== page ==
Portales woman honored by Head Start; family plans to start memorial scholarship

By Helena Rodriguez: PNT Correspondent

For more than four decades, Gloria Ortega was a familiar face at Eastern Plains Head Start. Though she retired as site manager in 2007, Ortega continued, up until her illness over a year ago, to be an active volunteer with the program.

Ortega began her association with Head Start in 1972 as a teacher’s aide, and thereafter had grandchildren and great-grandchildren go through the program. She also saw generations of other children grow up after leaving the school’s doors.

On Thursday, the Portales Head Start honored Ortega, who died May 30, by placing a memorial plaque in her honor in the school’s entry way. Ortega’s four surviving children all attended the ceremony and announced their intentions to begin a Gloria Ortega Memorial Scholarship.

“Gloria was a special person, colleague and mentor and Head Start was her life. She loved the children, was always laughing and she always had good things to say about everybody,” said Neva Ortega, director of the Portales Head Start. “Gloria is gone, but she will be with us forever in our hearts because she was truly a great person.”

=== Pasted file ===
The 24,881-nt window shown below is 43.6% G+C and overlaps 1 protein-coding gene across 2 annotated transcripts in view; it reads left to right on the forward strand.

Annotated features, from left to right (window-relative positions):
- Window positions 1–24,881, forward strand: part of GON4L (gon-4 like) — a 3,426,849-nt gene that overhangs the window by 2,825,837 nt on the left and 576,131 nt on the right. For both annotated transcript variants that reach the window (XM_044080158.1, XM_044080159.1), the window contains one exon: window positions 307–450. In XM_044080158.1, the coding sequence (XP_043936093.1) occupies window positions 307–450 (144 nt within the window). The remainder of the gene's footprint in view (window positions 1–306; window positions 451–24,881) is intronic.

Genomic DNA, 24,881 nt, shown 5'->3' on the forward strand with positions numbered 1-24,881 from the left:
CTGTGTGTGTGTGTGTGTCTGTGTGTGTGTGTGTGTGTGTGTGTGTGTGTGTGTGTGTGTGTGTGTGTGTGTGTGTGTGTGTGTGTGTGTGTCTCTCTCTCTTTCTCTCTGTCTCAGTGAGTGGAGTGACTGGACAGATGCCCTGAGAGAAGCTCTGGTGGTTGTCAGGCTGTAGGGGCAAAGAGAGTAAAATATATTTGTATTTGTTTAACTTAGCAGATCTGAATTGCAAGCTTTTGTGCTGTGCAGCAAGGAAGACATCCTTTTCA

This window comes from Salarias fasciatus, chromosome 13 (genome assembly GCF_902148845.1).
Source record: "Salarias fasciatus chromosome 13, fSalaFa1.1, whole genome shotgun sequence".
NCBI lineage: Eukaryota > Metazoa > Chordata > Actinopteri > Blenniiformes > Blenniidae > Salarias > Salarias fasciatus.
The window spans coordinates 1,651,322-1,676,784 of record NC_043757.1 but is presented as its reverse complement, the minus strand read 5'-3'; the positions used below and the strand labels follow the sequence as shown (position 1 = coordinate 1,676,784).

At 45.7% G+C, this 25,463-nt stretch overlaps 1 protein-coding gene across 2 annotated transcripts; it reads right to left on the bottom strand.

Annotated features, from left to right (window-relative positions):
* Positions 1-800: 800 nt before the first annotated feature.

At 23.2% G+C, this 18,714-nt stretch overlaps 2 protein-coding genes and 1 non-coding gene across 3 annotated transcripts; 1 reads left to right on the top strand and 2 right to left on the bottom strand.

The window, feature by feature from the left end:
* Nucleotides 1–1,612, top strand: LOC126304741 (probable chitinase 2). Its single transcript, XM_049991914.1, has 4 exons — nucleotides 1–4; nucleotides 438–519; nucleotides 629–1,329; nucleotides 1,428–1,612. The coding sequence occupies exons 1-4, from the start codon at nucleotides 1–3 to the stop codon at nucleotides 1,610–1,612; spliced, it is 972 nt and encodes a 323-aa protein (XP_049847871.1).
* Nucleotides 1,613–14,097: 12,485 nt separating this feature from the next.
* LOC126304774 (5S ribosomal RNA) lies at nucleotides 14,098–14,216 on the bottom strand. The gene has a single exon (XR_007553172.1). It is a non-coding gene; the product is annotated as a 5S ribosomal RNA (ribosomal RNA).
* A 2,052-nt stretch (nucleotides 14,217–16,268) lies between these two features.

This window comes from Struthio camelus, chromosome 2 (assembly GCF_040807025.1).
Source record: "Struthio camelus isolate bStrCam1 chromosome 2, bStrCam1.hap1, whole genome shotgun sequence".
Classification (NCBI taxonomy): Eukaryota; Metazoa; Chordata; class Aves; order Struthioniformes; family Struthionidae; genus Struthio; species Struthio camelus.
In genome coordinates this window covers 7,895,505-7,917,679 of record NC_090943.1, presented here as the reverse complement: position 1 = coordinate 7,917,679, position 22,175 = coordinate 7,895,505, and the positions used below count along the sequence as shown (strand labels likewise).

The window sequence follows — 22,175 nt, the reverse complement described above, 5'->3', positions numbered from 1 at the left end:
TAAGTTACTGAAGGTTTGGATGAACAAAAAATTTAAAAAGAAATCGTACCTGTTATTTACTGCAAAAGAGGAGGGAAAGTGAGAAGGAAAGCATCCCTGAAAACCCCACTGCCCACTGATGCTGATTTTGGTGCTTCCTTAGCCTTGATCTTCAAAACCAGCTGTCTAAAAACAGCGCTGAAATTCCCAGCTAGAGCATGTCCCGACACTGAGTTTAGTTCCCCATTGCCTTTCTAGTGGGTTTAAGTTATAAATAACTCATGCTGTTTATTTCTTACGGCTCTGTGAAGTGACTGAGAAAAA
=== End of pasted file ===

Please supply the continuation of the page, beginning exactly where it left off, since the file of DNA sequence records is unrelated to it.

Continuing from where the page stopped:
In announcing the establishment of a Gloria Ortega Memorial Scholarship, her son, Manny, said, “My mom wanted everyone she came in contact with to succeed, but she never wanted recognition for herself. In her spirit of always giving, she is still giving.”

According to Ortega, details on the formal establishment of the scholarship will be forthcoming, but he said the initial goal is to award a scholarship to a local high school graduate who attended Head Start.

The fund will begin with about $1,000, and then he said events, such as golf tournaments, will be held in hopes of raising money to award scholarships in the future to students in all of the towns that Gloria covered in her position as site manager of Eastern Plains Head Start. Towns such as Fort Sumner and Santa Rosa.

Neva said that Gloria, although a site manager, would still drop in and visit classrooms and would become a child herself, enjoying dancing and telling “cuentos” or Hispanic folk tales to the students.

Sylvia Monta